The earlier you start planning, he better prepared you will be for the festive season, and the less debt relief you will need at the end of the holidays.
The end of the year sounds like a long way off, but there are only about four weeks to go before Christmas with all its holidays and festivities arrives. The festive season is great fun, but it can also take a big bite out of your personal budget if you are not careful.
Let us look at how you can get more with less this year.
Talk about your plans
Festive season financial health starts with a plan. If you always get together with your extended family, talk to them now about this year’s plans. We have all been through a difficult year and money is tight for many people. Chances are very good that your extended family members will appreciate the opportunity to agree upfront on how the holiday expenses will work.
If your holiday plans involve only your partner and/or children or close friends, have the same conversation with them. It is important to make sure you all have the same expectations, and that nobody feels under pressure to spend money they don’t have and end up with financial stress.
Put some new ideas on the table as part of these discussions. Just because you used to spend a lot of food, drinks and gifts in the past, it does not mean you have to do the same this year. For example, instead of toys, the children’s gifts can be school-related to help parents get through January easier. Or, instead of gifts for each other, you can all buy food vouchers for people you know who are struggling in these tough times.
Now that you know what your holidays and celebrations will entail, start drawing up lists and a budget to match. How many gifts do you need to buy, and for whom? How many meals will be your responsibility, and how many people will be at the table? How far will you have to travel and how much will that cost?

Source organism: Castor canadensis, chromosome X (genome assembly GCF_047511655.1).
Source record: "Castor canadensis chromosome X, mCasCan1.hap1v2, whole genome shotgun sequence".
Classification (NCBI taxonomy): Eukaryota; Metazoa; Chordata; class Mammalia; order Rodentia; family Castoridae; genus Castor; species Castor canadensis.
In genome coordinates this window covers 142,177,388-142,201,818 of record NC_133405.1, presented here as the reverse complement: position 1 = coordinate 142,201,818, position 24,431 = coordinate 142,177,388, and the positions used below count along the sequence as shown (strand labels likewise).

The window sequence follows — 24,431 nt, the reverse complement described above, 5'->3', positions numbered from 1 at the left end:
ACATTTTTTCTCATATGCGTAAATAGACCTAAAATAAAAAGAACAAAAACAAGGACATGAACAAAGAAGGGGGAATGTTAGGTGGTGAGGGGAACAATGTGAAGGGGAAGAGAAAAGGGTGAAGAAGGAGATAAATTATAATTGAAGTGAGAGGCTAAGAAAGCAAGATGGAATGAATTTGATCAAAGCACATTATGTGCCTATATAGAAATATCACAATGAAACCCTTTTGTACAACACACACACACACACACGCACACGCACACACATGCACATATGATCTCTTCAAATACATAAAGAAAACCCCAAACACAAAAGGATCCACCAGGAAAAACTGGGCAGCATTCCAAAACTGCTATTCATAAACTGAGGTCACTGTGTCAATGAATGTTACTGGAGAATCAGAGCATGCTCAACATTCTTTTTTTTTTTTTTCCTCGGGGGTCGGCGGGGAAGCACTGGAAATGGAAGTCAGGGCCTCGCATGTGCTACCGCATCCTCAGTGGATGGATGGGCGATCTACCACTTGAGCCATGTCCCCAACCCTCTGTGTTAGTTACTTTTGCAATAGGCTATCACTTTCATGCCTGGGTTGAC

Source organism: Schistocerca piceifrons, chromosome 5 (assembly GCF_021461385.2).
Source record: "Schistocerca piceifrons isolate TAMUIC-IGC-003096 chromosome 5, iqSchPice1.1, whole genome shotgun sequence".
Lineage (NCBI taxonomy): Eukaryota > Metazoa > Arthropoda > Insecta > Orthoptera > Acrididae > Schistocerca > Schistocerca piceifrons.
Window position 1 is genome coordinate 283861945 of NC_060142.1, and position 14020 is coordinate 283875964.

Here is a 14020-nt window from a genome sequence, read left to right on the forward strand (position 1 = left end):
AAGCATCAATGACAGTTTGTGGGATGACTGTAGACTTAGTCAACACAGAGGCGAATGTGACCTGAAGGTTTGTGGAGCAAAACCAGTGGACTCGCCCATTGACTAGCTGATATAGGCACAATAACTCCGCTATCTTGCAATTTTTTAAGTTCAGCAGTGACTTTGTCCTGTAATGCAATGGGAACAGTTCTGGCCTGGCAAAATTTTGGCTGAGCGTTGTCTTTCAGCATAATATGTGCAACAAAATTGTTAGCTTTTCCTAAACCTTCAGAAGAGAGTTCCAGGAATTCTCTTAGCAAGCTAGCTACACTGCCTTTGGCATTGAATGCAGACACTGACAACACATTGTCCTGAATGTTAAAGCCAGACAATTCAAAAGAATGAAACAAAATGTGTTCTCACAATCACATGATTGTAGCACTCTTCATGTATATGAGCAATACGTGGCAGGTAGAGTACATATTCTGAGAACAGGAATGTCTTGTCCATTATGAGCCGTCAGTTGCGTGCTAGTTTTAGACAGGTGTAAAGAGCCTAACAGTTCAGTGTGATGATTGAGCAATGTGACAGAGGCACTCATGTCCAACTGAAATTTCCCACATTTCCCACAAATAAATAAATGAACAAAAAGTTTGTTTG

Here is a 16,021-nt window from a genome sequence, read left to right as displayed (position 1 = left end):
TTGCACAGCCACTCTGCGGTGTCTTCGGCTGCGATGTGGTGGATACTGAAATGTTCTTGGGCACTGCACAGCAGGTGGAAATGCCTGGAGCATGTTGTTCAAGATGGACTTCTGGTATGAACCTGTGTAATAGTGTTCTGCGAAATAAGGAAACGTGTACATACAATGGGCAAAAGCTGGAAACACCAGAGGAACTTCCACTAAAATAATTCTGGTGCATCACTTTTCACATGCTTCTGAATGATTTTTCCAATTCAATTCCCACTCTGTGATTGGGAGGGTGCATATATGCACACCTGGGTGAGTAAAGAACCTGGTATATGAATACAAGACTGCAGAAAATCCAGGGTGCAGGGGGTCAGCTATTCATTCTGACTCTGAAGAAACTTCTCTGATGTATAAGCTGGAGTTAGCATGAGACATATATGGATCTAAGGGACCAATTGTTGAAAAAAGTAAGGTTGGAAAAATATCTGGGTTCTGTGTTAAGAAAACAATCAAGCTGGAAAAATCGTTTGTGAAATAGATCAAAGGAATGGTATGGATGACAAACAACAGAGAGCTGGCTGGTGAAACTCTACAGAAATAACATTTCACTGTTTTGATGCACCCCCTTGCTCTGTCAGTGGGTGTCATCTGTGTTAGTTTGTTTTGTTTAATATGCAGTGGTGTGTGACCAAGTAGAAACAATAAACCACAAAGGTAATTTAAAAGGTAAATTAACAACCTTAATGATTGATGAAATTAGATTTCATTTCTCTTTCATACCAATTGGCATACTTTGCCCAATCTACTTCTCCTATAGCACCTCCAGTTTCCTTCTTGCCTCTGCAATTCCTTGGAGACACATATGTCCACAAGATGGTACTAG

With this picture on paper, or in a spreadsheet on your computer, look at clever ways to collect what you will need. Here are some ideas:
Start stocking up on specials such as tinned food, long-life milk and other non-perishable foods.
Buy yourself gift cards from stores where you usually do your shopping to save. Prior to Christmas, you simply redeem your gift cards. Buying gift cards also stops you from spending your grocery savings on something else, such as clothes. Another advantage of a store gift card, is that you can give it to someone else as a gift, or as your contribution to the holiday expenses.
Buy gifts now, instead of waiting for the mad rush in late December. When you are not in a hurry, you have time to find meaningful gifts that don’t have to cost much. If you do find the perfect gift but it is too much for your budget, you can ask someone else to share the expense with you.
However, this will only work if the other person had not yet bought a gift – another reason to start gift shopping now.
Create spending space
If your budget and planning show that you are going to struggle to cover all your festive season expenses, take a look at your debt situation. Debt consolidation could give you the spending space you need. By consolidating several debts into one loan, your debt will likely cost you less and you will save on things like bank charges. The cash flow you unlock through this process, can go straight into your holiday savings.
If you see that you will need a personal loan to make up the shortfall between what you have or can save and what you need, be sure to plan carefully. Start shopping around early on so that you have enough time to consider your options and make the borrowing decision that is best for you. And always settle the loan as soon as possible to save on interest.
Coming through the festive season with your financial health intact is possible if you have a plan. If you would like to work through a budget that includes a review of your finances, our lending specialists are available for a phone, web, or in person chat.
Enjoy the festive season and Happy New Years!
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This article is prepared based on general information. It does not take into account individual financial objectives or needs and is not financial product advice.